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Pencil drawing of a family at a train station created by a former hidden child

Object | Accession Number: 2009.204.36

Pencil drawing of a family at a train station created by Ilona Goldman after the war. During the war, Ilona lived in hiding in Poland from 1942-1944. She made many drawings during this time, especially when, in spring 1942 at age four, she was separated from her parents and placed with the Polish peasant family of Hania Seremet, who agreed to hide her for a fee. These drawings were the only way for the talkative child, not yet able to write, to communicate with her parents. After Nazi Germany invaded Poland in September 1939, Ilona with her parents, Salomon and Gusta, fled Krakow for Soviet controlled Lvov (Lviv, Ukraine). When Germany invaded the Soviet Union in 1941, the family was forced into the Jewish ghetto where Salomon worked as an accountant at a meat rendering factory owned by the Wehrmacht. In spring 1942, fearing the liquidation of the ghetto, Salomon arranged a hiding place for them outside the ghetto with a former employee, Jozef Jozak. However, he would not hide Ilona because it would be too hard to conceal a lively young girl. Ilona was smuggled to the countryside and placed in hiding as a Christian child with the Seremets. After 6 months, Salomon could no longer pay for her care, so Ilona was brought back to live in their hiding place, without the knowledge of the Jozak family. Ilona had to stay most of this time locked in a closet with only her drawings and the medical textbooks left by a previous tenant. The family lived in hiding until the Soviet Army liberated the city in July 1944. When the war ended in May 1945, they returned to Krakow.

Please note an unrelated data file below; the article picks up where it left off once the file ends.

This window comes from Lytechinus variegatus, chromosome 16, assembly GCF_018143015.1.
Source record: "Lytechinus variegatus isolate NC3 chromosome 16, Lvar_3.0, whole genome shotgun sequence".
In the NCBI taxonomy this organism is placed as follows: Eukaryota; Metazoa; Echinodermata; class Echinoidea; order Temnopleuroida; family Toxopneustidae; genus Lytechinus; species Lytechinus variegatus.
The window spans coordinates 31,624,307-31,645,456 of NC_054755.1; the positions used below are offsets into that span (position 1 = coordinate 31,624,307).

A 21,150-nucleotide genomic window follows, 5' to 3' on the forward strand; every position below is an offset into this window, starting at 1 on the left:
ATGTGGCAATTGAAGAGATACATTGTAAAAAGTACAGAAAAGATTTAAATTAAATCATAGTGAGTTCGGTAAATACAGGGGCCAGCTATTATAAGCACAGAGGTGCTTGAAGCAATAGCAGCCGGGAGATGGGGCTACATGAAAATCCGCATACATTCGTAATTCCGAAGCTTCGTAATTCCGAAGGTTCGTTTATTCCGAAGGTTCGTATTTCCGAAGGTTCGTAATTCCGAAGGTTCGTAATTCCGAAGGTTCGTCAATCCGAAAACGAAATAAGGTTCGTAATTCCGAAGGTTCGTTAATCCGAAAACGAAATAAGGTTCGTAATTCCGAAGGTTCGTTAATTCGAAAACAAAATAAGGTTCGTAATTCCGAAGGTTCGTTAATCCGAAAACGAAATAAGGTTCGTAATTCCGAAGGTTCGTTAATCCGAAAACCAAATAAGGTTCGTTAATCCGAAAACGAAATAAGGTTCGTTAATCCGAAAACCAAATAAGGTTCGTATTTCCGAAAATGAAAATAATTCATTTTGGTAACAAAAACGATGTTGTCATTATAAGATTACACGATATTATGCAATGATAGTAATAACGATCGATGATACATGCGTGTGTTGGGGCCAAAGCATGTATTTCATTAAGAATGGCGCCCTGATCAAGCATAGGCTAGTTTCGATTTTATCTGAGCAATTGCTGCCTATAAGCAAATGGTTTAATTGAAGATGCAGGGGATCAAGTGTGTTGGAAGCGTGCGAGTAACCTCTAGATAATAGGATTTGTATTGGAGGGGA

Date
approximately 1947  (creation)
Geography
creation : Krakow (Poland)
Classification
Art
Category
Children's art
Credit Line
United States Holocaust Memorial Museum Collection, Gift of Alona Frankel
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Record last modified: 2018-10-24 14:06:36
This page: https://collections.ushmm.org/search/catalog/irn78834